Among the many well-known plays and musicals performed by NYU theater groups, it is easy to forget that some students on campus are producing their own works. One such project is the upcoming immersive theater piece “Shadows in the Streets,” conceived and directed by Tisch freshman Sarah Nichols.
Nichols has spent the last six months working with the Tisch Profunds Project, a program that awards grants to students who submit proposals for creating new pieces of theater. When Nichols heard about the program, she knew it would be the perfect way to get her piece off the ground.
“Shadows” follows the journey of four New Yorkers into homelessness, and the show’s immersive nature forces the audience to confront this often-ignored issue head on.
“I’ve always wanted to do an immersive show that has some sort of community outreach aspect to it,” Nichols, a native Texan, said. “Moving to New York, I’ve obviously encountered a lot more homeless people, and the problem has become much more evident to me.”
She said her goal is to create a similar awareness among theatergoers.
“I wanted to do something that provokes the audience to recognize these people and recognize that they have a story just like everybody else,” Nichols said.
The cast of four has been in rehearsal for nearly a month. Although the project is funded through the Tisch Profunds Project, the students working on it — including freshman Lauren Brahn and two guides who lead the audience through the performance space — have operated nearly independently.
Nichols also had help from a faculty mentor, but she is the primary creative force behind “Shadows.” When asked what it is like to be responsible for so many parts of a play, her laugh conveys the hours of effort she has invested in her project.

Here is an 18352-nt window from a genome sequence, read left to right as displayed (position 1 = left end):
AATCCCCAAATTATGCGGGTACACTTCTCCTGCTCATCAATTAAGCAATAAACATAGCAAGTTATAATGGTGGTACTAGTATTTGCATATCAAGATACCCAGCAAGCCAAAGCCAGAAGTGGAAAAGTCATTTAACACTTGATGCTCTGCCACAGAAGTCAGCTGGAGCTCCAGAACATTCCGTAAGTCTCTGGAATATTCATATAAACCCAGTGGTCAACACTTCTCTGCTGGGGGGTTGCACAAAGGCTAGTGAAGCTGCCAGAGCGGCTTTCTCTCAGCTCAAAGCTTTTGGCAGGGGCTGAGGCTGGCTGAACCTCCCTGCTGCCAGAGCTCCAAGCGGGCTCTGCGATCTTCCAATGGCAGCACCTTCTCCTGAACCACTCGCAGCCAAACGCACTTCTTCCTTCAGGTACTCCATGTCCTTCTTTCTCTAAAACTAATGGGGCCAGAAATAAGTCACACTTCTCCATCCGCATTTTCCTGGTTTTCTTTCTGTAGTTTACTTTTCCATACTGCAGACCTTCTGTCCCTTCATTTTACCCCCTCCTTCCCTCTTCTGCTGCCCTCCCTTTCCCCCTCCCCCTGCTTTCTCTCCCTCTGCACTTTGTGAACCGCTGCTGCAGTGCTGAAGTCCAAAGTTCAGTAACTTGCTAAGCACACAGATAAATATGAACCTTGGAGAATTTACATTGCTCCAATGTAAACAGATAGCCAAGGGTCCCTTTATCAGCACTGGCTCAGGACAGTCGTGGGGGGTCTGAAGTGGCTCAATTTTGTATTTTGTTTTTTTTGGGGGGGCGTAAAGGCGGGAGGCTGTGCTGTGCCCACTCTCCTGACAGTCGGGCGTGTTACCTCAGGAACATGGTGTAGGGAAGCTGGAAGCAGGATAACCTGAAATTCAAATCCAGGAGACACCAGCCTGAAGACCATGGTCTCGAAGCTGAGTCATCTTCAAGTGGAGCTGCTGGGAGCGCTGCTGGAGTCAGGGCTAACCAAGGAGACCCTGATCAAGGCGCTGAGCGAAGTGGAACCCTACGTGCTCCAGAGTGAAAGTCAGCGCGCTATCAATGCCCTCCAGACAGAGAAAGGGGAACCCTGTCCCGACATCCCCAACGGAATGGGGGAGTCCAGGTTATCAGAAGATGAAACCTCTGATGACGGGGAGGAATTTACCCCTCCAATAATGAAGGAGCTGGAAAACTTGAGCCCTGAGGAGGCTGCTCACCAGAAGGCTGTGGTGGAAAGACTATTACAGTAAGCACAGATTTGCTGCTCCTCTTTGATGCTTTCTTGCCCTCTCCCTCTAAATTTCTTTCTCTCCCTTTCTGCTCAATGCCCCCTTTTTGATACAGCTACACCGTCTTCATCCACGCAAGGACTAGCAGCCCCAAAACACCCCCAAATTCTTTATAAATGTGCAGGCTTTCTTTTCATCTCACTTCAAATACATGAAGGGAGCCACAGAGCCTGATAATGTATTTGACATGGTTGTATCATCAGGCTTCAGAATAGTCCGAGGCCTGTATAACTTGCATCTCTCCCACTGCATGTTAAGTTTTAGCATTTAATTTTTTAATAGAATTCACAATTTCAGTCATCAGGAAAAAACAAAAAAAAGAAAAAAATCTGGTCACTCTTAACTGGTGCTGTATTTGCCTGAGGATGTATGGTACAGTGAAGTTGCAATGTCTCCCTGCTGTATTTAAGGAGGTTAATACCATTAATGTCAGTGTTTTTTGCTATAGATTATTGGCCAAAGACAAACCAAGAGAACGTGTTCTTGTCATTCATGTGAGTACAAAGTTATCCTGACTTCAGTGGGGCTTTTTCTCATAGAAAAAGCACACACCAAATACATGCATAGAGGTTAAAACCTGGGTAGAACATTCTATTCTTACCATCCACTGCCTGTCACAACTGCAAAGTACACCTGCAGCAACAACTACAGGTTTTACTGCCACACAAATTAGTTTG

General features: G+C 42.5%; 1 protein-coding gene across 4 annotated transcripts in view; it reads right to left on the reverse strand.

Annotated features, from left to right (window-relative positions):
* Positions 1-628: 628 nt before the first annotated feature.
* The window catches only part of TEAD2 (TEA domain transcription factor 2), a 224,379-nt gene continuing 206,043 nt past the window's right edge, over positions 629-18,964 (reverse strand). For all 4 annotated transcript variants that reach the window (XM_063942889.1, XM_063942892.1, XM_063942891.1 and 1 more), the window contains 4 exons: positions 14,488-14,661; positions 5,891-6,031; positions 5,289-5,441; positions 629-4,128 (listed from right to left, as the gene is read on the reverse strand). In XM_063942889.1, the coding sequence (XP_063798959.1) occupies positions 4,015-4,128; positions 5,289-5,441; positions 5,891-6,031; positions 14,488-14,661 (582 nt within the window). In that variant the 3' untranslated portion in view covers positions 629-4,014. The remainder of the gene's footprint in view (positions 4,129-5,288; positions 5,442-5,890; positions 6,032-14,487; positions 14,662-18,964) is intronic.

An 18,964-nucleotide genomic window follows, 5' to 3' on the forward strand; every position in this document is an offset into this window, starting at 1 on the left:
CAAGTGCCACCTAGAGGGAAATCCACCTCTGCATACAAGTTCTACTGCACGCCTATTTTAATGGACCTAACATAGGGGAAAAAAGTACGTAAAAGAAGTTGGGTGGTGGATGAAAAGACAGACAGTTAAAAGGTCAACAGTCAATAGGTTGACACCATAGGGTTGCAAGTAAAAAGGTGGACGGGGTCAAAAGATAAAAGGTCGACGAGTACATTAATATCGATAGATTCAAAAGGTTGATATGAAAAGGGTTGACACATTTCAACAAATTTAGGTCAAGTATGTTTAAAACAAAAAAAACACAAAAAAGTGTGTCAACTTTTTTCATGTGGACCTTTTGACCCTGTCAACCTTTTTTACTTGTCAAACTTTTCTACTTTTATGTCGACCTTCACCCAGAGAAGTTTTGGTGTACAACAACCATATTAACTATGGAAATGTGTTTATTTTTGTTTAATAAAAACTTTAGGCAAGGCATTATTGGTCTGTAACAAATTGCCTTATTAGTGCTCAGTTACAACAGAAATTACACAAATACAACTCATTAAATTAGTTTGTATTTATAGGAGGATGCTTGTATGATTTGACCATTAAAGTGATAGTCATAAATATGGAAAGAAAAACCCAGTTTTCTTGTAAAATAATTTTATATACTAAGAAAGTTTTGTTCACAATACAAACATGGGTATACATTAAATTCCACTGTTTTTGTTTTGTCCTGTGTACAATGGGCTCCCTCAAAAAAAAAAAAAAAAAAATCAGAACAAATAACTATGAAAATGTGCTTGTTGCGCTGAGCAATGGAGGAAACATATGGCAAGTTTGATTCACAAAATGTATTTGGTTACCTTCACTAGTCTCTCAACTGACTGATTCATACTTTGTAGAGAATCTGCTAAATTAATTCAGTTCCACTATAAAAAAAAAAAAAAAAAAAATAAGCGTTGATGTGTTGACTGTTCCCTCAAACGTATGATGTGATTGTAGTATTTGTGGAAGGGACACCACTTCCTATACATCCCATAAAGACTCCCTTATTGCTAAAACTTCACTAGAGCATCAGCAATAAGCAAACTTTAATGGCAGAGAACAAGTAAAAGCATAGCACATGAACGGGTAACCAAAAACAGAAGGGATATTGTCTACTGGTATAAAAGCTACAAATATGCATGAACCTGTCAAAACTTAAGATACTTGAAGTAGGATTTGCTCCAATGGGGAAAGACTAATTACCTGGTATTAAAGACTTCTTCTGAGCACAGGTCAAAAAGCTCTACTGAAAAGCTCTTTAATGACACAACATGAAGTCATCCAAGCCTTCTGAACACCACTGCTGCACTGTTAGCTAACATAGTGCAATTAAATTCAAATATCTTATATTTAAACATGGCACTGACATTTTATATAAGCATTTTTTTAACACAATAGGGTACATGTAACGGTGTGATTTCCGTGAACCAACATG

“It’s so hard,” Nichols said. “I’ve always been in the shows, so I’ve never realized how much work goes into it.”
Her tasks include working with photographer Brahn, whose photos of homeless people from around the city are featured in the play and bring in another level of reality to this immersive piece. “Shadows” focuses on the hinge moments in the lives of these four characters, the moments that are essential to their path toward homelessness.
“I’ve learned a lot about the characters as it has gone on that was different from my initial ideas,” Nichols said.
“Shadows in the Streets,” which plays April 11, 12 and 13 at 7 p.m. in the basement of Third Avenue North residence hall, is sure to present a nuanced and thoughtful look at homelessness and the people it affects.
“That’s what I hope this show does for the audience,” Nichols said. “That now they’ll go out and they’ll notice it, and they won’t ignore it anymore. Just like I can’t ignore it anymore.”
A version of this article appeared in the Tuesday, April 8 print edition. Dylan Jarrett is books/theater editor. Email her at firstname.lastname@example.org.